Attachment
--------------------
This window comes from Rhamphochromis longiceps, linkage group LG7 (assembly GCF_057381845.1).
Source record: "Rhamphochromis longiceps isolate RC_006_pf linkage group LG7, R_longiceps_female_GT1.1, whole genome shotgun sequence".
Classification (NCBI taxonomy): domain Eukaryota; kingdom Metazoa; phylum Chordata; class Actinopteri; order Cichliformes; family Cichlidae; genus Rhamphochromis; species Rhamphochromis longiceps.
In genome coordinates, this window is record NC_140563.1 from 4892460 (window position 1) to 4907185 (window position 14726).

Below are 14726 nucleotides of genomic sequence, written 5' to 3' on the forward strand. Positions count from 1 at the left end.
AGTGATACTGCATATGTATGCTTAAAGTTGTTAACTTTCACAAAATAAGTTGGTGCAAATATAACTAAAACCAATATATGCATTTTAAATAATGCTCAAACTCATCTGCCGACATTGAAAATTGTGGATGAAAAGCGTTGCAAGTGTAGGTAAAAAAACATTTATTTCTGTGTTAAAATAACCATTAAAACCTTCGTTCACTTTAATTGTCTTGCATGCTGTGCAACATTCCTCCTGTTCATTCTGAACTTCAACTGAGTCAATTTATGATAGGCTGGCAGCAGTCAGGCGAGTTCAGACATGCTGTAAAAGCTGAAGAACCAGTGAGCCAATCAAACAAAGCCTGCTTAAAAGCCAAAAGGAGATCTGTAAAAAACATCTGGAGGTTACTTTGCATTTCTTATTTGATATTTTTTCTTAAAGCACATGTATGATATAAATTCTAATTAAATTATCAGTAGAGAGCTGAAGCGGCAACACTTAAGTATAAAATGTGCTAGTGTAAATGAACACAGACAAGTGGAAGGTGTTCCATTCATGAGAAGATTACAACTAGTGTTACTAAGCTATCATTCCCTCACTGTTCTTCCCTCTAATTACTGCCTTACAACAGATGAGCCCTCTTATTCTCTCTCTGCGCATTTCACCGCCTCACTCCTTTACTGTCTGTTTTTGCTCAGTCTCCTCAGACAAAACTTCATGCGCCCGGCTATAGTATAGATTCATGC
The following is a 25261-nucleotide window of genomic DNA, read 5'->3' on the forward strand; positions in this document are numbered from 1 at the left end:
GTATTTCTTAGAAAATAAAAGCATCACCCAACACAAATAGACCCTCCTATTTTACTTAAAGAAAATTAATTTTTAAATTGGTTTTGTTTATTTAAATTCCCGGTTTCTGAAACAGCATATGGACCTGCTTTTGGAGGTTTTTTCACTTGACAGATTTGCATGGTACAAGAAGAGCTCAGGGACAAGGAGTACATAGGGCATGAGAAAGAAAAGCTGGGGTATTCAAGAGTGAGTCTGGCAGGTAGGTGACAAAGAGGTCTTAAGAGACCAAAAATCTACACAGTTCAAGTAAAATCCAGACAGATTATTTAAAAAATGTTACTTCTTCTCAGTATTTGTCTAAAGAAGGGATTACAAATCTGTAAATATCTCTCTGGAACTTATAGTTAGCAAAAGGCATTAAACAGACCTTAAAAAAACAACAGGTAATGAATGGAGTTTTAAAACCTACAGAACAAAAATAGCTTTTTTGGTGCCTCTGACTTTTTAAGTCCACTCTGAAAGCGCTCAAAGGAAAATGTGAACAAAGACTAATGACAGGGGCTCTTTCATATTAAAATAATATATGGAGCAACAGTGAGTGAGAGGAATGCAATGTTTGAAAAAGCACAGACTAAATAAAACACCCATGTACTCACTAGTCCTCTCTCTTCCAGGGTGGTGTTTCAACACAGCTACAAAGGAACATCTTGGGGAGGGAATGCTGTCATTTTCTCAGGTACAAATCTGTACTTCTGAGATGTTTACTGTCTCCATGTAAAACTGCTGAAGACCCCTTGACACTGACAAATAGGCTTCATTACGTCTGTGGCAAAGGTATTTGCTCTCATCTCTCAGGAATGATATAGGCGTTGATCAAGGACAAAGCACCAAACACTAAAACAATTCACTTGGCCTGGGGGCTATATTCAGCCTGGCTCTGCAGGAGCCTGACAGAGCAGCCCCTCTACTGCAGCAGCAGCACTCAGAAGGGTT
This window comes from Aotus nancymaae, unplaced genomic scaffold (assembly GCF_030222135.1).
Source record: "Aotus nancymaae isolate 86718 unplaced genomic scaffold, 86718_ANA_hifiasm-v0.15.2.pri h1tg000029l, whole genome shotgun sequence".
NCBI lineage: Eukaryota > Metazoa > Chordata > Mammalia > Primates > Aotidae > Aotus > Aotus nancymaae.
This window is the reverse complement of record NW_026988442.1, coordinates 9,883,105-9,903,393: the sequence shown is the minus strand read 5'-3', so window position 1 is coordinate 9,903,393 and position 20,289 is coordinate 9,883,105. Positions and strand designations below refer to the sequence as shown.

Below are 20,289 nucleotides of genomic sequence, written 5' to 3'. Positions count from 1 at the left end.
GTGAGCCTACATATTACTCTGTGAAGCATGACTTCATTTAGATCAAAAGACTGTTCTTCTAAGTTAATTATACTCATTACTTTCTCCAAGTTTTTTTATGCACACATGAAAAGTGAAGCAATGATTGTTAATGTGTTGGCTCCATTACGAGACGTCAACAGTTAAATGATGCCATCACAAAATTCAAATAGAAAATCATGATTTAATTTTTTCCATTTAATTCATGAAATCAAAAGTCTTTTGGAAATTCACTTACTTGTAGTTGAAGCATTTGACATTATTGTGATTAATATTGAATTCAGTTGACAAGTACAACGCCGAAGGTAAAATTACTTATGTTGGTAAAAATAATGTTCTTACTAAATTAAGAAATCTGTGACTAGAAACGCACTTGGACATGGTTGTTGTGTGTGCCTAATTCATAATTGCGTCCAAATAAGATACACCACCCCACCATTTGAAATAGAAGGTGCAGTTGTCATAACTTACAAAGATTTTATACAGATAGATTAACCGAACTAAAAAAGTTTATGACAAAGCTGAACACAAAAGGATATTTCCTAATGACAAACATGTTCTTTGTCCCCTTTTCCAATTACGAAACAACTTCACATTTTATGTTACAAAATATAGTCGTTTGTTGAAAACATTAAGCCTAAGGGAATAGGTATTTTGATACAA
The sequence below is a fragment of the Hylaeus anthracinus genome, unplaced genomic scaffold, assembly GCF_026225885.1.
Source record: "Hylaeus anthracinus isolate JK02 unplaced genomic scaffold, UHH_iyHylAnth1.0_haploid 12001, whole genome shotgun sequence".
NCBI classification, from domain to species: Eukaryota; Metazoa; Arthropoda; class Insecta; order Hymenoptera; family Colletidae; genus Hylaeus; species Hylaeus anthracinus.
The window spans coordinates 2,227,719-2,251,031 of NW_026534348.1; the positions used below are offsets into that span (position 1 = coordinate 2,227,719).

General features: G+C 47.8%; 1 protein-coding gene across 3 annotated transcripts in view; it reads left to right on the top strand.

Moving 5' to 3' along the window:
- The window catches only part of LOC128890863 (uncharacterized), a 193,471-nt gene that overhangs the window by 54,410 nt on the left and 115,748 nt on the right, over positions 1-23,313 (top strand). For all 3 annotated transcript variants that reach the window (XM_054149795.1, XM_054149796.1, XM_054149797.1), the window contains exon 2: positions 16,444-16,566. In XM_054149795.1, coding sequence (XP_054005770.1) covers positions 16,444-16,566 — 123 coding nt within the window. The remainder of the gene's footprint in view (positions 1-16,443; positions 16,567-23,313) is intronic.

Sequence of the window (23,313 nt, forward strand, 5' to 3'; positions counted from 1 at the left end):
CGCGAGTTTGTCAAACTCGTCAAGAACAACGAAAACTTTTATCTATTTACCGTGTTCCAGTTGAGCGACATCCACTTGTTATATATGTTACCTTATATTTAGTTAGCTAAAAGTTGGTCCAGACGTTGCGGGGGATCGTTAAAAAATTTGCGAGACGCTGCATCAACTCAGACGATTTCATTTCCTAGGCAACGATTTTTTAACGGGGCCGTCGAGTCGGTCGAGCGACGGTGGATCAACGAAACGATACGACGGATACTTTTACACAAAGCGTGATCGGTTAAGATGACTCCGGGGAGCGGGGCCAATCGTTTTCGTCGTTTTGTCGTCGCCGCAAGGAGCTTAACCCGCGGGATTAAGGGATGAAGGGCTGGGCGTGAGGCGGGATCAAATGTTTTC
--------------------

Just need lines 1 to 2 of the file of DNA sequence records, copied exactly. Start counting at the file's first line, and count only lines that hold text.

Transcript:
This window comes from Rhamphochromis longiceps, linkage group LG7 (assembly GCF_057381845.1).
Source record: "Rhamphochromis longiceps isolate RC_006_pf linkage group LG7, R_longiceps_female_GT1.1, whole genome shotgun sequence".